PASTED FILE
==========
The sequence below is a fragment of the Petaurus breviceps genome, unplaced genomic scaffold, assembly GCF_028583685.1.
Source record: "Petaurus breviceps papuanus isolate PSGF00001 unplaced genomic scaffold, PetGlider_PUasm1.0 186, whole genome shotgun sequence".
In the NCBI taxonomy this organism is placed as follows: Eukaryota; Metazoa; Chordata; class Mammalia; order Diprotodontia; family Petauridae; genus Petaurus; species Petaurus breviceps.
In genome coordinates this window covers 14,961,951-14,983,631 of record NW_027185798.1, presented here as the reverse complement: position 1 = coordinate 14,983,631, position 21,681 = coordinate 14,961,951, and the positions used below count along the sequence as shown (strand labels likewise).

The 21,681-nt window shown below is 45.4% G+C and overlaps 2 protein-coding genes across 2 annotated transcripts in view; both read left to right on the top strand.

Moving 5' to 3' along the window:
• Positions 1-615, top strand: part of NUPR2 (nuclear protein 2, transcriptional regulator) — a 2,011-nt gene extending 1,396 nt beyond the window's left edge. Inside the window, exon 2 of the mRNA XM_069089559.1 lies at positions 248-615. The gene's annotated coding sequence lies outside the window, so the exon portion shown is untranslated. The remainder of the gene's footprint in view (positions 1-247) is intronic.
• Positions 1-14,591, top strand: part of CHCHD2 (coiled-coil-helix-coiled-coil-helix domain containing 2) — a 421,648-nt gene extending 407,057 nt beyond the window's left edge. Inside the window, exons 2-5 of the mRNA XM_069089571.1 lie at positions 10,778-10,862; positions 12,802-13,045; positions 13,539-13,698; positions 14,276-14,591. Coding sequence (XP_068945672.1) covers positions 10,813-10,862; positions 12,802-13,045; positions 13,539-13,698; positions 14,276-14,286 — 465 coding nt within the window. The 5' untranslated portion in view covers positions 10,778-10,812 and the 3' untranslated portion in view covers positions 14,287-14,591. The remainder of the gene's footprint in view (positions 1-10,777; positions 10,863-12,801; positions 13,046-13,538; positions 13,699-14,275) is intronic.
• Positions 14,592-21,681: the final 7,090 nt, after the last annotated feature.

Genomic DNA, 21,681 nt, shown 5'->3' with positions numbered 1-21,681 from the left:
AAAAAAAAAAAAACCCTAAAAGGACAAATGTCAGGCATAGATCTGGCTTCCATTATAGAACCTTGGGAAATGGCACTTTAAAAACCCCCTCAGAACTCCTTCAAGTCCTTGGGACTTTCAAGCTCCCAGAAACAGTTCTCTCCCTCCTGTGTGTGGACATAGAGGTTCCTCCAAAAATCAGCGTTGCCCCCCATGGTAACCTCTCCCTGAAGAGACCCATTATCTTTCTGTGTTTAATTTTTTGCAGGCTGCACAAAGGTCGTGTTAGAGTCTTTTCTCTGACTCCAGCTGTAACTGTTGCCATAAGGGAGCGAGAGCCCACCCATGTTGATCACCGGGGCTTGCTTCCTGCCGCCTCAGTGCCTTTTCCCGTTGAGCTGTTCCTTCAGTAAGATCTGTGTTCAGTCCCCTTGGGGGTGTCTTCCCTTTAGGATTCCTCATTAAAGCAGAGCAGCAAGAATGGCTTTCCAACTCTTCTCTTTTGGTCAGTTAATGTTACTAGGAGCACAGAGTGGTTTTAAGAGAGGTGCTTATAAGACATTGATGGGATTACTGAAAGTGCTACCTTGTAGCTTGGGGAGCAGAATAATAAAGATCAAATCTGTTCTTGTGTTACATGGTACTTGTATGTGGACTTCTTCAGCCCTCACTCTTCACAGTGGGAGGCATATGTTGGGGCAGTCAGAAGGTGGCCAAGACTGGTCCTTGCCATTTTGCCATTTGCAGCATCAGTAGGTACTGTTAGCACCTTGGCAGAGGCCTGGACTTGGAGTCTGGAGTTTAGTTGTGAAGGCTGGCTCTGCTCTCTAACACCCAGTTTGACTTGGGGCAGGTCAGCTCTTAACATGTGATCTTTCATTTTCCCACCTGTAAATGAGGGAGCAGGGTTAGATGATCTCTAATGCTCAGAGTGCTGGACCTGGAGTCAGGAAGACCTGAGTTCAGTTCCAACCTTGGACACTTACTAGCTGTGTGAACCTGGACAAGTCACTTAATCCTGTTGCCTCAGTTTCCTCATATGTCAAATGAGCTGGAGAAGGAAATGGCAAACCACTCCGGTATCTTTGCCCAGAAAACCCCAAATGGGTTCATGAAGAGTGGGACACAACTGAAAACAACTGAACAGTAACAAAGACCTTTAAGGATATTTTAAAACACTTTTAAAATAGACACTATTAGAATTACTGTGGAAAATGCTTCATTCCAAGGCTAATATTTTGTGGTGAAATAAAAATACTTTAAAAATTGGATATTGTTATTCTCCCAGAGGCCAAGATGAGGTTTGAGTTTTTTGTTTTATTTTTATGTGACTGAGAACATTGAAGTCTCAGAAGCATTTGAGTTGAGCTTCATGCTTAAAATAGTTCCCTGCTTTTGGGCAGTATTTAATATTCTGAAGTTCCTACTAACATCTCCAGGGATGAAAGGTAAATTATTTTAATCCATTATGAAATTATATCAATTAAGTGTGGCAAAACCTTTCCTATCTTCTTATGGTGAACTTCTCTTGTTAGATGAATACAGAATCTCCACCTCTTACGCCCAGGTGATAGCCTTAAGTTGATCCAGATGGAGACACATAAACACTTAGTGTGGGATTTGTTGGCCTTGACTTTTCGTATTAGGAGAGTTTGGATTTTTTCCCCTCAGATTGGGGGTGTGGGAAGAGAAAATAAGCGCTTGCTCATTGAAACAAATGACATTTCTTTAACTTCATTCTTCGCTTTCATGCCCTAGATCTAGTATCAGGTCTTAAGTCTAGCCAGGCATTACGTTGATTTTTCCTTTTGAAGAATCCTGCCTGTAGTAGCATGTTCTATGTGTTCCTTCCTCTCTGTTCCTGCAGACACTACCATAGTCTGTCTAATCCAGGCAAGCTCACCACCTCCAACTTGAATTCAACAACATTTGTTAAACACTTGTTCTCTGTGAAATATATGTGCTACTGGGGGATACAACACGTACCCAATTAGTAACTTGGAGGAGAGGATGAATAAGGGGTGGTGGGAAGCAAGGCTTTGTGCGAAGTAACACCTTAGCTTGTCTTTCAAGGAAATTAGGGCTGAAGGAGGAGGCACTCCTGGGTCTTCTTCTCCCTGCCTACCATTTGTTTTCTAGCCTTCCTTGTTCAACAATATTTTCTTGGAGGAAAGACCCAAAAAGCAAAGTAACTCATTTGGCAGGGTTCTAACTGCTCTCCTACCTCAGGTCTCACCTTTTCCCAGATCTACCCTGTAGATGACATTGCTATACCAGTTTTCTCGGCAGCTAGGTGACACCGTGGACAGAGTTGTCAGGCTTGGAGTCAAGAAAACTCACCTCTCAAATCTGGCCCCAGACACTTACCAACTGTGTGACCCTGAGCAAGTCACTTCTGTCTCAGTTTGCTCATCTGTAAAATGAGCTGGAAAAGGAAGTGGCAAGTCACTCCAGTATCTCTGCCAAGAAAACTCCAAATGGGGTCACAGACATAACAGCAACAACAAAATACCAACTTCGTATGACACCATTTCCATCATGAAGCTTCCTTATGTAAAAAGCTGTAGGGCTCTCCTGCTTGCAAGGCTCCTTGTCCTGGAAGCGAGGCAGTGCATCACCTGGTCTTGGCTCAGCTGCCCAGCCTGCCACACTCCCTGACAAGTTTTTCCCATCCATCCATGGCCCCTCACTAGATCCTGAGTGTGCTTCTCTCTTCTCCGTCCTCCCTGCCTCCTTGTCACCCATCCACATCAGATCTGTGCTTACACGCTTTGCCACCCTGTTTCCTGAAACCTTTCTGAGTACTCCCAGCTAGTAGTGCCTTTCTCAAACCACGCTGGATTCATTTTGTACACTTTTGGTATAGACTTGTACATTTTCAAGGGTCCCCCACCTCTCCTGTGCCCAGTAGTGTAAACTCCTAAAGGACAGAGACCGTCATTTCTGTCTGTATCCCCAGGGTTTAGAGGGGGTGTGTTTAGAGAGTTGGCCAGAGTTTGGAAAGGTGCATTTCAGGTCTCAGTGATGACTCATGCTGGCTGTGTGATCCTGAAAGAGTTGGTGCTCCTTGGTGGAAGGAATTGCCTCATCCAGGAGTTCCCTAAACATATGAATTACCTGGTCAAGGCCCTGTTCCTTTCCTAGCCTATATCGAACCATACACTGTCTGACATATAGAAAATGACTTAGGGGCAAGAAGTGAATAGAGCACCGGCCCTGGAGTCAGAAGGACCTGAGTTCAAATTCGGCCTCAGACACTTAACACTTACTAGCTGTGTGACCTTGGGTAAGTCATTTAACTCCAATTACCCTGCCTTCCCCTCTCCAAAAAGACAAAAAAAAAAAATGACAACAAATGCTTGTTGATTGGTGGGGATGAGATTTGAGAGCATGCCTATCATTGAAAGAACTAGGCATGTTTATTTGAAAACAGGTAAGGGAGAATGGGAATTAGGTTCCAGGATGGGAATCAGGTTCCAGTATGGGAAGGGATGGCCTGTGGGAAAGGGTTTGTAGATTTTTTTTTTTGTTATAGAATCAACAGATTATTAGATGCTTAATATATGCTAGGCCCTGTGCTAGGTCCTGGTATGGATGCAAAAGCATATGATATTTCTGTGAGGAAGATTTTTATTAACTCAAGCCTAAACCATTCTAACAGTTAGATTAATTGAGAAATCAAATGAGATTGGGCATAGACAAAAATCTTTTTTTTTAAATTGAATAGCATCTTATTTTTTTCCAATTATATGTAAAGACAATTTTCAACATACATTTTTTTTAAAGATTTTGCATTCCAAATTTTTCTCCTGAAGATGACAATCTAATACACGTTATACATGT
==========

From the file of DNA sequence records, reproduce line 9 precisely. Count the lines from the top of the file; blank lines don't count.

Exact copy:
• Positions 14,592-21,681: the final 7,090 nt, after the last annotated feature.